Open Access

Permissible noninformative priors for the accelerated life test model with censored data

SpringerPlus20165:366

https://doi.org/10.1186/s40064-016-2004-0

Received: 12 November 2015

Accepted: 15 March 2016

Published: 24 March 2016

Abstract

In this paper, the Jeffreys priors for the step-stress partially accelerated life test with Type-II adaptive progressive hybrid censoring scheme data are considered. Given a density function family satisfied certain regularity conditions, the Fisher information matrix and Jeffreys priors are obtained. Taking the Weibull distribution as an example, the Jeffreys priors, posterior analysis and its permissibility are discussed. The results, which present that how the accelerated stress levels, censored size, hybrid censoring time and stress change time etc. affect the Jeffreys priors, are obtained. In addition, a theorem which shows there exists a relationship between single observation and multi observations for permissible priors is proved. Finally, using Metroplis with in Gibbs sampling algorithm, these factors are confirmed by computing the frequentist coverage probabilities.

Keywords

Jeffreys priorsPermissible priorsPartially accelerated life testProgressive Type-II censoringMetroplis with in Gibbs sampling

Mathematical Subject Classification

62N0162N0562C1062F15

Background

Noninformative priors, which make the Bayesian analysis is a distinct field in some sense, have received a lot of attention in the past decades (see references Berger et al. 2009, 2014; Guan et al. 2013; Jeffreys 1946). Among important noninformative priors are Jeffreys priors because of invariant and good frequentist properties.

Given a model \(\{p(y|{\theta }), y\in {\mathcal {Y}},{\theta }\in \Theta \}\) and a prior \(\pi ({\theta })\), for any invertible transform \(\eta =\eta ({\theta })\), the prior \(\pi ({\theta })\) is said to be satisfied Jeffreys’ rule if
$$\begin{aligned} \pi ({\theta })=\pi (\eta )|J(\eta )|, \end{aligned}$$
(1)
where \(|J(\eta )|\) is the Jacobian of the transformation from \(\eta\) to \({\theta }\).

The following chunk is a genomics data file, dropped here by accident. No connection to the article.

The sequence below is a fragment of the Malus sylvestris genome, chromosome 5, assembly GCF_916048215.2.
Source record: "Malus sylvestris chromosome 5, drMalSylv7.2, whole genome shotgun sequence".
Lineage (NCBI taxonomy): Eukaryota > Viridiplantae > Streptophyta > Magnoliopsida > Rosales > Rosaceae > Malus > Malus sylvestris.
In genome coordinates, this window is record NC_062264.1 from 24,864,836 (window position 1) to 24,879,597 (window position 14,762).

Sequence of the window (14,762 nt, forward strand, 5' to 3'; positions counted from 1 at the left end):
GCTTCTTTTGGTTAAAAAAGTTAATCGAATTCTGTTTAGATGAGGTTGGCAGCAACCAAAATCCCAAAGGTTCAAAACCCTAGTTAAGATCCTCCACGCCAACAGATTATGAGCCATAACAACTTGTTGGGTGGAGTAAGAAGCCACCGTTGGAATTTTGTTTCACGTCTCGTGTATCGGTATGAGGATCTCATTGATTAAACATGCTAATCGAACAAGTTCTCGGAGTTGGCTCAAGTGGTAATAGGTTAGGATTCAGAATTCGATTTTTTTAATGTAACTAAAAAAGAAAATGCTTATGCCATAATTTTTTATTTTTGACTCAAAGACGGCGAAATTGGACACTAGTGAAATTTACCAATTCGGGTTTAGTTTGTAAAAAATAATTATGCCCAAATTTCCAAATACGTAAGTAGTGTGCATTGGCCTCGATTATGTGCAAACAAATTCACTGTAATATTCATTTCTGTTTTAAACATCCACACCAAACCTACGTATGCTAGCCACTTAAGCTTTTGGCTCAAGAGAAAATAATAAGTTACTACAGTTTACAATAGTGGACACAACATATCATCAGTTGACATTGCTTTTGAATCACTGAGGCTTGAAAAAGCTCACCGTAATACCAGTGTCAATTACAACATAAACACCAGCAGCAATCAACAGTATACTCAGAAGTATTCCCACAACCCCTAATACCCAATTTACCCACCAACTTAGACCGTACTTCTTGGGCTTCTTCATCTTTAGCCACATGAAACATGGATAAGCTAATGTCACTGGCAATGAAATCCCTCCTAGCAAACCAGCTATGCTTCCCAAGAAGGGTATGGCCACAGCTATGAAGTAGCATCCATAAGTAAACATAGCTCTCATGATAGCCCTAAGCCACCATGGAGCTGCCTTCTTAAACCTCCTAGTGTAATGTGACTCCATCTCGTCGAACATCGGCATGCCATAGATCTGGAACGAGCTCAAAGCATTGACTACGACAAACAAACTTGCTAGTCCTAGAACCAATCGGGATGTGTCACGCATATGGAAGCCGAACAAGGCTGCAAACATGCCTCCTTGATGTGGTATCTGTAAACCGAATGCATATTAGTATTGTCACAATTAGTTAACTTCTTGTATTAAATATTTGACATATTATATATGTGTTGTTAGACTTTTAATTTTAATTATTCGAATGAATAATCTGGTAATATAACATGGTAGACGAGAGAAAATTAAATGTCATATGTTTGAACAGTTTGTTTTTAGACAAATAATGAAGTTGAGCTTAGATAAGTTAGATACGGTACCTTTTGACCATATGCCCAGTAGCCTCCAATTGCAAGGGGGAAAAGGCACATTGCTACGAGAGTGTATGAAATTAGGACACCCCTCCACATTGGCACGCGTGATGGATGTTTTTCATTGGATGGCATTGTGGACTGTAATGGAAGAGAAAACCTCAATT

Jeffreys (1946) proposed the famous Jeffreys prior
$$\begin{aligned} \pi ({\theta })=\sqrt{|I({\theta })|} \end{aligned}$$
(2)
satisfies the Jeffreys’ rule (1), where \(|I({\theta })|\) denotes the determinant of the expected Fisher information matrix \(I({\theta })\). The another important property of Jeffreys prior is its good frequentist properties.
For a prior \(\pi ({\theta })\), given a set of observations \(\mathbf y\) of size n. Let \({\theta }_{n}^{\pi }({\alpha }|\mathbf y )\) denote the \({\alpha }\)th quantile of the posterior distribution of \({\theta }\), i.e.,
$$\begin{aligned} P\left( {\theta }\le {\theta }_{n}^{\pi }({\alpha }|{\mathbf y} )|{\mathbf y} \right) ={\alpha }. \end{aligned}$$
A prior \(\pi\) is said to be an ith order matching prior for \({\theta }\) if
$$\begin{aligned} P\left( {\theta }\le {\theta }_{n}^{\pi }({\alpha }|{\mathbf y} )|{\theta }\right) ={\alpha }+O(n^{-\frac{i}{2}}). \end{aligned}$$
In the uniparametric case, for any smooth prior \(\pi ^{*}({\theta })\) under regularity conditions, Welch and Peers (1963) show that the frequentist coverage probability is
$$\begin{aligned} P\left( {\theta }\le {\theta }_{n}^{\pi }({\alpha }|{\mathbf y} )|{\theta }\right) ={\alpha }+O(n^{-\frac{1}{2}}). \end{aligned}$$
That is \(\pi ^{*}({\theta })\) is the first-order matching prior. However, using the Jeffreys prior \(\pi ({\theta })\), then
$$\begin{aligned} P\left( {\theta }\le {\theta }_{n}^{\pi }({\alpha }|{\mathbf y} )|{\theta }\right) ={\alpha }+O(n^{-1}), \end{aligned}$$
that is Jeffreys prior \(\pi ({\theta })\) is the second-order matching prior. Moreover, Welch and Peers (1963) also show that Jeffreys prior is the unique second-order matching prior under certain regularity conditions.

In the survival analysis, there are exist two most popularly methods to save the experiment cost, one is accelerated life test, the another is censored data. As products become highly reliable with substantially long life-spans, time-consuming and expensive tests are often required to collect a sufficient amount of failure data for analysis. This problem has been solved by use of accelerated life tests (ALT), in which the units are subjected to higher than normal stress levels, like pressure, voltage, vibration and temperature, etc., to induce rapid failures. The test is said to be SSPALT (see references Dharmadhikari and Rahman 2003; Han 2015; Ismail 2014; Wu et al. 2014; Abd-Elfattah et al. 2008), if a test unit is first run at normal condition and, if it does not fail for a specified time, then it is run at accelerated stress until failure occurs or the observation is censored.